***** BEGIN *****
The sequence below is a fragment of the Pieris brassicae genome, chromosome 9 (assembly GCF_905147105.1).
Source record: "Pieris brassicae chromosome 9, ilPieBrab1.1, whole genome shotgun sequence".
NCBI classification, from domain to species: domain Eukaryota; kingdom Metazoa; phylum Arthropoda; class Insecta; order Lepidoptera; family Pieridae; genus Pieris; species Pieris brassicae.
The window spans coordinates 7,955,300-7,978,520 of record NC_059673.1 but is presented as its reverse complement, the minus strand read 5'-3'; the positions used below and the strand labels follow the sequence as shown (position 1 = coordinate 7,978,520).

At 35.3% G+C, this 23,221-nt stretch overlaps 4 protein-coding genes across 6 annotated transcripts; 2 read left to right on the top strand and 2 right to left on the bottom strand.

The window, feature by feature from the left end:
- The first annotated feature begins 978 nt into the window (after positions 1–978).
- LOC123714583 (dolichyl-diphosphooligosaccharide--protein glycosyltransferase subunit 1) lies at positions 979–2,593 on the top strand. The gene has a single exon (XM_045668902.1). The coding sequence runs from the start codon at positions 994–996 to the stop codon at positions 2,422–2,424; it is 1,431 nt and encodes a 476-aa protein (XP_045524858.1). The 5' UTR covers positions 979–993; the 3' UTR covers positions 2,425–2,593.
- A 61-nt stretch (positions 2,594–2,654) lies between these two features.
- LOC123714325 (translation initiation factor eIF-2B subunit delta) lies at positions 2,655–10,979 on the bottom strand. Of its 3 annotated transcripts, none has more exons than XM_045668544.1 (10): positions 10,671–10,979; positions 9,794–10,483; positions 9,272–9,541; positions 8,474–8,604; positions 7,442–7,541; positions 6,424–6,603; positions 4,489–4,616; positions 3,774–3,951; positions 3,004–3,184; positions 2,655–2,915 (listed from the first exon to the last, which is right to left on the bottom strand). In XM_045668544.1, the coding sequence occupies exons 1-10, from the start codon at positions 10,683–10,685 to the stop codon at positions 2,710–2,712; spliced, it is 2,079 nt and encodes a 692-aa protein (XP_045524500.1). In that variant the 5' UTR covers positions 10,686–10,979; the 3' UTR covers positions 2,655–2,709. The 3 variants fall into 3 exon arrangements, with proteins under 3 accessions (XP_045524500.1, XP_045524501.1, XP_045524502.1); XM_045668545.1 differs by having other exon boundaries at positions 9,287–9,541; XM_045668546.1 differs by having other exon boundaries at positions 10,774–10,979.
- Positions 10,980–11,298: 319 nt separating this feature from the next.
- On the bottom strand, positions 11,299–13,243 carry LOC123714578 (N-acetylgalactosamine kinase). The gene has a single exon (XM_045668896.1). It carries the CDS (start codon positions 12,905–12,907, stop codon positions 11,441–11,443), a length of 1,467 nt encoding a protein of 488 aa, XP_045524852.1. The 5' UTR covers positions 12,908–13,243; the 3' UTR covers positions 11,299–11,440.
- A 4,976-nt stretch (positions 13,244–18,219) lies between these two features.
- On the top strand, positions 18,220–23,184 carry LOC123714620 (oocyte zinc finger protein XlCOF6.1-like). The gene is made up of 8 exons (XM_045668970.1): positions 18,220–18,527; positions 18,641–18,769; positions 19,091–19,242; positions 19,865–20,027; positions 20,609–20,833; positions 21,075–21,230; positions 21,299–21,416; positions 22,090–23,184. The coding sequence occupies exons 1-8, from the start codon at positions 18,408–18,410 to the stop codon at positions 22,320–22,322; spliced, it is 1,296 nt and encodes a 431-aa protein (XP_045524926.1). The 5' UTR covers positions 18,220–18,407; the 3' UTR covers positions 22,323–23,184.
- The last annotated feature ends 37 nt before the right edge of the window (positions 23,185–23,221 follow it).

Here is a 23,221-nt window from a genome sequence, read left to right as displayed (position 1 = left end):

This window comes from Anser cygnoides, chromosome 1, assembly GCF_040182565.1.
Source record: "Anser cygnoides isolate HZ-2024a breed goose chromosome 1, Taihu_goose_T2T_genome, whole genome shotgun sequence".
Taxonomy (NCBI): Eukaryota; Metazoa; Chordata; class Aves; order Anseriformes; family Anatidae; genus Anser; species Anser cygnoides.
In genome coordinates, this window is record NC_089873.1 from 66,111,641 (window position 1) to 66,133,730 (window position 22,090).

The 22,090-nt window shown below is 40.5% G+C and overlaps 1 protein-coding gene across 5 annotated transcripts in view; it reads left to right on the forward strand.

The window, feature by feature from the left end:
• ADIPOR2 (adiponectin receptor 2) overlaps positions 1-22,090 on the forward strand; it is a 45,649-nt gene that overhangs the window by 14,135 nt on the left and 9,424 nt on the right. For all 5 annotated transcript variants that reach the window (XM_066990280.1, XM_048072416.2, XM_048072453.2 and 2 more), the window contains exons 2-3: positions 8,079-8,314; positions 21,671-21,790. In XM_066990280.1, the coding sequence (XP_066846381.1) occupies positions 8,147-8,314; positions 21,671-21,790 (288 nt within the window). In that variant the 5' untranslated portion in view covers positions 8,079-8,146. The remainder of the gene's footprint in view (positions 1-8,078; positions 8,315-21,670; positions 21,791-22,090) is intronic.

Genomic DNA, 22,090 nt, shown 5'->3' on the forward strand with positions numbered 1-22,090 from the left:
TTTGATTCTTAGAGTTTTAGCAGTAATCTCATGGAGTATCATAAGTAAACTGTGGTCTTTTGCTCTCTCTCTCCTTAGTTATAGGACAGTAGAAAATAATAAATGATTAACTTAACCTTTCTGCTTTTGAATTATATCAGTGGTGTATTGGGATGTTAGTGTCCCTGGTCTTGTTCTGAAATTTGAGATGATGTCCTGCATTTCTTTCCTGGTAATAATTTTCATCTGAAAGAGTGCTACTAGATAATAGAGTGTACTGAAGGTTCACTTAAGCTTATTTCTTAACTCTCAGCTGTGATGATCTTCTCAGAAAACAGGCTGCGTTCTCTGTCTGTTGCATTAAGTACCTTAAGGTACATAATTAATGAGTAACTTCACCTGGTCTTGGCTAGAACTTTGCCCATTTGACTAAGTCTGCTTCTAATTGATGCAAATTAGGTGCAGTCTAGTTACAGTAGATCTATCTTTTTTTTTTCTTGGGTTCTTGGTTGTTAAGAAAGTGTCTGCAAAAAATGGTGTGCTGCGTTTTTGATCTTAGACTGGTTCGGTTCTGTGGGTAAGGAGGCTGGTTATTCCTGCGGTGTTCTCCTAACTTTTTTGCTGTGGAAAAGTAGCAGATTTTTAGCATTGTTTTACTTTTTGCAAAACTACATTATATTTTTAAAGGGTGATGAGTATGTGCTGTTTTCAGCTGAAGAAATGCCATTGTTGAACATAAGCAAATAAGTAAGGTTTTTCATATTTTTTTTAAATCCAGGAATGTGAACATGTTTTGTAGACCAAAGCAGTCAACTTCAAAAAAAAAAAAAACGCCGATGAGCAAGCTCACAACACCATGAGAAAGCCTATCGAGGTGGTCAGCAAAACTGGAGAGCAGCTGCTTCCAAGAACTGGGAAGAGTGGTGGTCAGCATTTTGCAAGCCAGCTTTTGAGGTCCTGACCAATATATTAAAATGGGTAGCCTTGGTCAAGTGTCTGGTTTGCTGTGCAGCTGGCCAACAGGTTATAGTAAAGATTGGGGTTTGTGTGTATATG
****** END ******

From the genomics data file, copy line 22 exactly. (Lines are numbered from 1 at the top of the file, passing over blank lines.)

The window, feature by feature from the left end: